Gelatin is one of the wonders of the world. It is an enigma shrouded in anonymity. However, in true Batman-like fashion I think I am on its tail. I hope I can help answer many questions that loom about what gelatin is, how it works, and when to use it.
Before I go too deep into gelatin, let me back out and cover collagen. I’ve been in medical school for about a month now, and I’ll be darned if it doesn’t feel like I’ve been beat over the head with facts about collagen. I can rattle a variety of facts off memory like it is the most abundant protein in the human body, it is created and excreted by fibroblasts in connective tissue, and it consists of the amino acid repeat glycine-proline- hydroxyproline, but what is most important in the context of cooking is collagen hydrolysis. Gelatin is collagen that has been hydrolyzed or separated from the main collagen source. The best way to imagine this is to visualize hard candy. If we drop hard candy into hot water, eventually it will break apart into sugar. This is the same concept.
Now that we have separated our gelatin from collagen, it is time to use it. But how does it work? When heated gelatin proteins are denatured or unfolded. When the liquid that gelatin is added to cools down, gelatin proteins wrap around liquid and trap it. This is what forms the gel. This might seem bizarre, but it is important to understand that gelatin proteins are thousands of times larger than water molecules. Imagine that gelatin is a wound up rope, that when pulled apart (denatured) stretches out 20 feet. In it wound form it wouldn’t be long enough to wrap around one person, but when stretched it wraps around 10 people easily (water molecules). The same goes for gelatin and water. This process is very similar to the method that starches use to thicken puddings and sauces.
Generally, standard gelatin violates rules of kosher and hallal because of the variance of animal bones used to create the gelatin. There are some gelatins that are very tightly regulated that do not contain pig byproducts. These gelatins work exactly the same as non-kosher/hallal gelatins because they are made of the same proteins. There are a few substitution options for vegans including pectin, agar, and carrageenan. These are different chemically so they are not a 1:1 replacement, but they act very similarly to gelatin.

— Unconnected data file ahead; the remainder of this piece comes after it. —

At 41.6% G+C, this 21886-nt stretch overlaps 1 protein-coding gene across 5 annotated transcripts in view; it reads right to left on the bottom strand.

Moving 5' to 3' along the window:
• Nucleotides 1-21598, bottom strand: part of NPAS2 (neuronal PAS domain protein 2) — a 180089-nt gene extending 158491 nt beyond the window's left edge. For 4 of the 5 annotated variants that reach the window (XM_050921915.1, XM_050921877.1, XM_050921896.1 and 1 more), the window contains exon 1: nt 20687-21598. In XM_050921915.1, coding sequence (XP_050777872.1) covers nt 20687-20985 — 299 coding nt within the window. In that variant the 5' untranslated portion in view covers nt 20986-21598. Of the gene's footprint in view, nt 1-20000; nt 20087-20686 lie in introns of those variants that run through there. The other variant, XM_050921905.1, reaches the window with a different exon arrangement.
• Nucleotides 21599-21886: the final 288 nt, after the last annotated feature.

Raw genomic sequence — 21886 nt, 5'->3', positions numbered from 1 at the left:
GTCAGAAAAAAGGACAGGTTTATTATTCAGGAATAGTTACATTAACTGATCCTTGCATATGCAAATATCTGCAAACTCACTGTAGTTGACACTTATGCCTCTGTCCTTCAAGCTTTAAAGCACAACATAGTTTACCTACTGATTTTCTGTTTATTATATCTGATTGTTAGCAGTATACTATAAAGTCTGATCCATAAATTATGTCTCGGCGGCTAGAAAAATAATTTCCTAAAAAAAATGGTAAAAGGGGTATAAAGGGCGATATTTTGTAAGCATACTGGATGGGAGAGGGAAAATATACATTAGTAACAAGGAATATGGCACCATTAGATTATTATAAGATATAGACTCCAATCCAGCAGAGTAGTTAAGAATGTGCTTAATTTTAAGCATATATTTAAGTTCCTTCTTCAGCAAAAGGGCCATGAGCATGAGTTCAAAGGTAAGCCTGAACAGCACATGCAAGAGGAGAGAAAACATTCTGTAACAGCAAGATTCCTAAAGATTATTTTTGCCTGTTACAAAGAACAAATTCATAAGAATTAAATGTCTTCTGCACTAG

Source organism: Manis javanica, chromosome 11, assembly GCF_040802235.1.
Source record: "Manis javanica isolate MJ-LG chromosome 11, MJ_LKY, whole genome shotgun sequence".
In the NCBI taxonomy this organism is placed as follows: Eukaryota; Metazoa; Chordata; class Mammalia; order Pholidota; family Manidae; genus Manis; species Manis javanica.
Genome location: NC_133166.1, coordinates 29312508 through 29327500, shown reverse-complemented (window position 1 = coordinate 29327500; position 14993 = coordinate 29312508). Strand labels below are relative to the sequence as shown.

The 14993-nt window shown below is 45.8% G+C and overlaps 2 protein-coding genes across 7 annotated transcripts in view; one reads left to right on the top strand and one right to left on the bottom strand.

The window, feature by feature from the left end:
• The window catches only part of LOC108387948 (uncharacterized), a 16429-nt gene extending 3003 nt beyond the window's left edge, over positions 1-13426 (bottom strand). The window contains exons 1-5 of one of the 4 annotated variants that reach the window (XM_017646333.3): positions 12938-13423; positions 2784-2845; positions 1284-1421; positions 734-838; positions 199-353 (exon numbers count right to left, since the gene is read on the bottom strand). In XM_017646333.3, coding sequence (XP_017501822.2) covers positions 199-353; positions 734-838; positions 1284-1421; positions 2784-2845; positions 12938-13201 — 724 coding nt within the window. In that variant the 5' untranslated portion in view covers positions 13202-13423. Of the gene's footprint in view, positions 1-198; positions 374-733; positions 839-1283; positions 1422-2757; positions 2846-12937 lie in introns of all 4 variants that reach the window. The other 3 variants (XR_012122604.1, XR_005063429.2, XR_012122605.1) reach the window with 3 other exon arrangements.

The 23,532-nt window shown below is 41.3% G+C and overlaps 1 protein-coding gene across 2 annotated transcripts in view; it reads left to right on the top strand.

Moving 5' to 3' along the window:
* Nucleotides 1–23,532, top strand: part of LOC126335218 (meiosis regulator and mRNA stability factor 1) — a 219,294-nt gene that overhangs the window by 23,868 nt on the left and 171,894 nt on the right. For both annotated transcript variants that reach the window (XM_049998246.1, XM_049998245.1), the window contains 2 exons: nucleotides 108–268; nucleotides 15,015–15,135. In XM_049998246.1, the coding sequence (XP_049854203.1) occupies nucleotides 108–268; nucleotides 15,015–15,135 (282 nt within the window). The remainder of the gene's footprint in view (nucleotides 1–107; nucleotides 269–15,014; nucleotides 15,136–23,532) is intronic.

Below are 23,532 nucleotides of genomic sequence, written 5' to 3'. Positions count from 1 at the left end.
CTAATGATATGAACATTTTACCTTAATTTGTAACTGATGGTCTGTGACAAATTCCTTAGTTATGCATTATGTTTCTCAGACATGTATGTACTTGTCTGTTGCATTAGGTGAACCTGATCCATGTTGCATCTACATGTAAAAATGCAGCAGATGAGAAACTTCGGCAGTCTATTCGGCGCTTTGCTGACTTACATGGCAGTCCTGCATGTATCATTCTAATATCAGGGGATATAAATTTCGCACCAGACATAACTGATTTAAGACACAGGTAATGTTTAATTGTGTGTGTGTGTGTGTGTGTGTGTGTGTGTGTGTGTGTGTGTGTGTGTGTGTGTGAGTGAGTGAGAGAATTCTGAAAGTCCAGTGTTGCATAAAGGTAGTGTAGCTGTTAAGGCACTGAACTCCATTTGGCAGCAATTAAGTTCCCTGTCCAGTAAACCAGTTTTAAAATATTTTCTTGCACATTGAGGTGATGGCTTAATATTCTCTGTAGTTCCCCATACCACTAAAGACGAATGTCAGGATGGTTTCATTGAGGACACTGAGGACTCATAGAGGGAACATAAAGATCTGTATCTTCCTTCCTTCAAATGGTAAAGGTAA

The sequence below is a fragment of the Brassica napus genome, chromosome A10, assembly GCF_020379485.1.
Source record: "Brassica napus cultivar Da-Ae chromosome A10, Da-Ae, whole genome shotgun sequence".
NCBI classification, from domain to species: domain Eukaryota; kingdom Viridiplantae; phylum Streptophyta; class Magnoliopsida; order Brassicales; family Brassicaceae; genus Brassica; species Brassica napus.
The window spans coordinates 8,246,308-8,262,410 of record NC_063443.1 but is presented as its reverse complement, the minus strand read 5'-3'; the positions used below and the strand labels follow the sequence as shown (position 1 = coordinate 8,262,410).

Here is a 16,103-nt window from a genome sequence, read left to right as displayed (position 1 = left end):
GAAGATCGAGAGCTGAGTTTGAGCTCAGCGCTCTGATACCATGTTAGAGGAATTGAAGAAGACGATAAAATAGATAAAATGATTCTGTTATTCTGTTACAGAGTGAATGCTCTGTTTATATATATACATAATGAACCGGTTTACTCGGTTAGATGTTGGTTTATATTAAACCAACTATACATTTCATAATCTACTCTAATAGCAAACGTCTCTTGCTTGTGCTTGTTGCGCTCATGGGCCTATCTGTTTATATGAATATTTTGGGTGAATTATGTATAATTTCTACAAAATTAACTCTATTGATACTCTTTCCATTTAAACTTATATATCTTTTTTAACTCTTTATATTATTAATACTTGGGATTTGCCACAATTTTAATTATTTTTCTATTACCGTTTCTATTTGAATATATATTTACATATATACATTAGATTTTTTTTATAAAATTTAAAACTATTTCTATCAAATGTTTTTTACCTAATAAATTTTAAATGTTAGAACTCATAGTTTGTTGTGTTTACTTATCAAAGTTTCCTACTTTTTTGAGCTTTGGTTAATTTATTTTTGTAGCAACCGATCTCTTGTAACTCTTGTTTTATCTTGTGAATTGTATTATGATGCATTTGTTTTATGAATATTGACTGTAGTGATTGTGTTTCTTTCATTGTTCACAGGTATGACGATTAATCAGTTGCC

When writing for this website, I take on the view that I am, above all else, a researcher. My goal isn’t to discover new things, but rather to search for knowledge that is already shown and apply it to cooking/baking in a way that makes it learnable and usable to the home cook. That stated, often I run into questions that are not explained or given a cursory look. There’s always a pattern of websites stating the exact same information as other websites over and over again. This same phenomenon goes for the question of why do we hydrate gelatin (blooming)? I’ll use my background in chemistry and physics to come up with an explanation, since there isn’t much written on the subject.
Before use, most recipes require that we soak gelatin in cold water. This is a step known as “blooming” gelatin. I believe that the main reason for this is to insert water inside the gelatin micelles (particles), so that upon heating there is rapid interchanges of hydrogen bonds between the gelatin and the water, in addition to some hydrophobic interactions. This leads to the dissociation of the gelatin proteins and separation of strands, internally and externally. That might have been a bit too technical (sorry, I’m in exam mode), but the gist of what I am saying is that the water, when heated, breaks apart the gelatin protein bonds. This causes the individual gelatin proteins to enter the liquid and is the driving force behind gel formation.
Here’s how to use gelatin. First, allow gelatin to bloom in cold water for 5 to 10 minutes. Then add the gelatin to the already cooked/heated solution that we are forming into a gel. (We can add the gelatin directly to the heating step, but there is a greater risk of damaging the gelatin proteins). Finally, we allow the liquid-gelatin to cool to close to room temperature before putting it into the refrigerator. It is important to let it cool slowly or else there is a risk of getting strands or clumps of gelatin in the food. Trust me, gelatin clumps are not very tasty at all.
In general, one tablespoon of gelatin can be used to gel two cups of water. There are a few fruits like pineapple, papaya, and kiwi that contain an enzyme that breaks down gelatin, so do not use these fruits with gelatin. In addition, two much sugar can disrupt gel formation. Usually, recipes account for this, but if you are modifying a recipe be weary of too much sugar.
There really is no limit to the possibilities for using gelatin. I primarily use it to stabilize mixtures and to form gels, but it can be used as a slight thickener (if very little is used), to stabilize alcohol based ice creams, and to make marshmallows. The most important thing is to be creative. There’s no telling how many cool ideas you’ll think of that include gelatin.